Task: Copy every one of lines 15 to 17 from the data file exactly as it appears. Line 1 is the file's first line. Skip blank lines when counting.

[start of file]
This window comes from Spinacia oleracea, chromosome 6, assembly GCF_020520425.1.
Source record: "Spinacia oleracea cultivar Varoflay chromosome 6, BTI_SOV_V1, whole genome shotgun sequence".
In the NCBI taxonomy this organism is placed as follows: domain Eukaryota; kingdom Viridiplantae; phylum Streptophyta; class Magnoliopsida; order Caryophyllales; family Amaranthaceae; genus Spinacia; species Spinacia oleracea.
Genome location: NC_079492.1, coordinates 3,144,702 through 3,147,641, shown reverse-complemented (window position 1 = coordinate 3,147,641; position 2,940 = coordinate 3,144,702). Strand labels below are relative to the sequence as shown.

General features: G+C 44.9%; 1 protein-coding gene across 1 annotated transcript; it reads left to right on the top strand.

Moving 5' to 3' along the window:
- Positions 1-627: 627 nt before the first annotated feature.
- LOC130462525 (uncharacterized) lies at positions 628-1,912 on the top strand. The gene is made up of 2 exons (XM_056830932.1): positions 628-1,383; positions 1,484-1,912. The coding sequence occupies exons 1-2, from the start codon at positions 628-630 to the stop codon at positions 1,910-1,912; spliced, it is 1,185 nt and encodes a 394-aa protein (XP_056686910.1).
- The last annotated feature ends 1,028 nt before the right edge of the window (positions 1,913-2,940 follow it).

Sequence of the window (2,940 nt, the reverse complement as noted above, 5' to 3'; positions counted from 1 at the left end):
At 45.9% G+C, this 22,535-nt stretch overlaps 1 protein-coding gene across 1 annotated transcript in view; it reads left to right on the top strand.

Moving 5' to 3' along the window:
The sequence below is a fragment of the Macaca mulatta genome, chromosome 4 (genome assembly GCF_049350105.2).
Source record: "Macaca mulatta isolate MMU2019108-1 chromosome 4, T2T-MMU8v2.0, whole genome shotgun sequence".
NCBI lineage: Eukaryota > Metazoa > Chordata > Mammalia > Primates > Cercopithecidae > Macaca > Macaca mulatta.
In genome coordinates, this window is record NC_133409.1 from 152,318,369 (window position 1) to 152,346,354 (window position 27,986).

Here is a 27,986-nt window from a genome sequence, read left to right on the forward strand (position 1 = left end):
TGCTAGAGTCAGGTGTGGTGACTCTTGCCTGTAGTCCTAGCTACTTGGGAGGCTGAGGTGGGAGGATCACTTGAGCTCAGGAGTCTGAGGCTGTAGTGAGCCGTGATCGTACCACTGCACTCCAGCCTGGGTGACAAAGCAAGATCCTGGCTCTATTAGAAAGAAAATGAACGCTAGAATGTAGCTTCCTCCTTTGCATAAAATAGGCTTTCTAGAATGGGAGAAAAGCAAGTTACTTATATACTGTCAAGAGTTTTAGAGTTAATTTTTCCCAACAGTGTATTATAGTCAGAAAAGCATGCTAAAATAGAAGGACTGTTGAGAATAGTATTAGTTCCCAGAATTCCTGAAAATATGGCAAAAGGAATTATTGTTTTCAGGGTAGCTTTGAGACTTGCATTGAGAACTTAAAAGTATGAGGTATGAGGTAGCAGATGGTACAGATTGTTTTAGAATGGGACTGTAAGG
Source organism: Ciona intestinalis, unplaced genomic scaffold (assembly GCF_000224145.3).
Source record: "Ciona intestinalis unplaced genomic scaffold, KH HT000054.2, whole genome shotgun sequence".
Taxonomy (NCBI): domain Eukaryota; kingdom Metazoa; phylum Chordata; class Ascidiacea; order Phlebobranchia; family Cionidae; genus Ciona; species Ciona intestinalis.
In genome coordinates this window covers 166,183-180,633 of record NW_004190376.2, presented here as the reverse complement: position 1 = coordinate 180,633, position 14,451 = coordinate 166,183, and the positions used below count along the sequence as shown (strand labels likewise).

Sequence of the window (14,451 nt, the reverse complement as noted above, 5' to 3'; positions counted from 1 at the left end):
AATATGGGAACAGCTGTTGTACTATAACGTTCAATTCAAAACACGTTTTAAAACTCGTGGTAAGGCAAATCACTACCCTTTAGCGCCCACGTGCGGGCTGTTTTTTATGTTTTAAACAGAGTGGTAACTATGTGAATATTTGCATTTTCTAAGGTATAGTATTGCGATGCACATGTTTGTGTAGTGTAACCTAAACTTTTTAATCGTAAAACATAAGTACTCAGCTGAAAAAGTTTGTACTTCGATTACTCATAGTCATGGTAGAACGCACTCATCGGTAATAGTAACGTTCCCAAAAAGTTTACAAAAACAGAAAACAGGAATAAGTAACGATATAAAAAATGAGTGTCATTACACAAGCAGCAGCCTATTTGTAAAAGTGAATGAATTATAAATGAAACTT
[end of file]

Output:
NCBI lineage: Eukaryota > Metazoa > Chordata > Mammalia > Primates > Cercopithecidae > Macaca > Macaca mulatta.
In genome coordinates, this window is record NC_133409.1 from 152,318,369 (window position 1) to 152,346,354 (window position 27,986).

Here is a 27,986-nt window from a genome sequence, read left to right on the forward strand (position 1 = left end):